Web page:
Friction blisters most often appear on the extremities, especially the tips of toes, heels, and palms of the hands. They are tender vesicles filled with clear fluid or blood that often break to form painful erosions (figure 3). Although friction blisters are certainly not sport-specific, our experience suggests that they occur more frequently and are larger in tennis players than in many other athletes, probably because of the start-and-stop nature of the sport.
Whatever the sport, treatment and prevention are the same. Treatment depends on the size and location of the blister. Small blisters are usually self-limiting and heal with conservative treatment. Although the epidermal roof should be left intact to act as a natural barrier, this may prove difficult unless the patient stops playing. Larger blisters--more than 1 cm in diameter--are best drained initially by puncturing them with a needle or scalpel, making sure the wound is small enough to minimize the risk of secondary infection (5). Drained blisters should be covered with a membrane dressing such as DuoDerm (Parkview Pharmacy and Home Health Care Supplies, Inc, Rancho Cucamonga, California), which also offers protection from further friction injury. This can be left in place for 5 to 7 days, allowing for early epithelialization.
To prevent blisters, athletes should increase the intensity of exercise gradually, especially when using new shoes or rackets. Keeping the skin well lubricated helps to reduce friction and the chance of blister formation; for example, tennis players often use petroleum jelly or Aquaphor (Beiersdorf Aktiengesellschaft, Hamburg, Germany) on their feet. Proper clothing can also be protective; acrylic socks, for example, are better than cotton ones because they are designed to diminish friction (2) and wick perspiration from the skin, thus keeping the skin as dry as possible.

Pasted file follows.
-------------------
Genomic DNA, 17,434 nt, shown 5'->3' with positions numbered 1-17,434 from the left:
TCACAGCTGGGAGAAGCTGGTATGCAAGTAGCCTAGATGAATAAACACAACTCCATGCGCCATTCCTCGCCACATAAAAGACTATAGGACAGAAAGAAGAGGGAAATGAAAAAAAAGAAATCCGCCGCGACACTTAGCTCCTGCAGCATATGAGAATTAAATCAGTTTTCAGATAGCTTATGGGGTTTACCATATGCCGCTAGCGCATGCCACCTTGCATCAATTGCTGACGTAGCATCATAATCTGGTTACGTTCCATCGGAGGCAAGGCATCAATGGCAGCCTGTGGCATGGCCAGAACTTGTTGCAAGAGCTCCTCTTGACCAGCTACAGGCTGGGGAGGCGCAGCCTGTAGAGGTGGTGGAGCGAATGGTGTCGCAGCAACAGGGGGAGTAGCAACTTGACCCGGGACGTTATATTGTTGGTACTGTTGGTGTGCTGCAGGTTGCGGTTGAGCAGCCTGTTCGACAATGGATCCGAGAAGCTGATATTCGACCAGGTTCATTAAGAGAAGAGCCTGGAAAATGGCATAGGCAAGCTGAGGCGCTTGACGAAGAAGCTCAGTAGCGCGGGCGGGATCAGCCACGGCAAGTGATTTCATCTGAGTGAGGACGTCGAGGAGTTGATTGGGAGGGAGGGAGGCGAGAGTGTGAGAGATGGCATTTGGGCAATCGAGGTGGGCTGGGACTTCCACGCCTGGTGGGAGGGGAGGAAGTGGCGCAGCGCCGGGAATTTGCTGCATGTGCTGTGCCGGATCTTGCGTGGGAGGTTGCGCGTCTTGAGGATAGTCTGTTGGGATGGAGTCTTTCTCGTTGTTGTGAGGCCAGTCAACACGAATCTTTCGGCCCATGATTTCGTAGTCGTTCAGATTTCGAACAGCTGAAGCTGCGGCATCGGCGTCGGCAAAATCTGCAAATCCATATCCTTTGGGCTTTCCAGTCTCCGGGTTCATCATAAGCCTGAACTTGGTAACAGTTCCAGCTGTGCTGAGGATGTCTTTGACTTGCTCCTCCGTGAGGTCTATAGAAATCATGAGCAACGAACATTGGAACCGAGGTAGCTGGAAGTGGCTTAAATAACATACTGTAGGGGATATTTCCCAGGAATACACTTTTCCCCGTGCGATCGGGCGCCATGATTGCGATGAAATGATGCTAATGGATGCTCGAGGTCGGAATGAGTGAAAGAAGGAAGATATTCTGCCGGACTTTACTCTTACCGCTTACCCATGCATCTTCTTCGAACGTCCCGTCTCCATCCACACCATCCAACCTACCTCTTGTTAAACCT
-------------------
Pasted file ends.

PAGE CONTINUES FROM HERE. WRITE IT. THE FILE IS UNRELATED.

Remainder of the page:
Tennis players commonly develop calluses at points of continuous friction on the feet, including the ball of the foot and areas of anatomic or functional deformity. In addition, calluses are almost universally seen on the hands of serious tennis players where the racket handle rubs the skin over the distal metacarpal heads.
Callus formation is the skin's attempt to compensate for persistent friction by increasing its thickness at points of continuous contact. When calluses become too thick, discomfort may occur. Because calluses are a natural reinforcement at sites of cutaneous stress, intervention may not always be advisable. However, if the callus is functionally detrimental or if blisters form under the callus (figure 4), regular, careful paring of the hyperkeratotic skin, abrasive reduction following soaking, or the application of salicylic acid plasters may relieve symptoms.
The apparent increased incidence of corns and calluses among tennis players (6) may be a response to the firmer playing surfaces of recently constructed tennis courts. However, properly fitted shoes that minimize back-and-forth foot movement can help prevent foot calluses. The use of cushioned grips can minimize callus formation on the hand.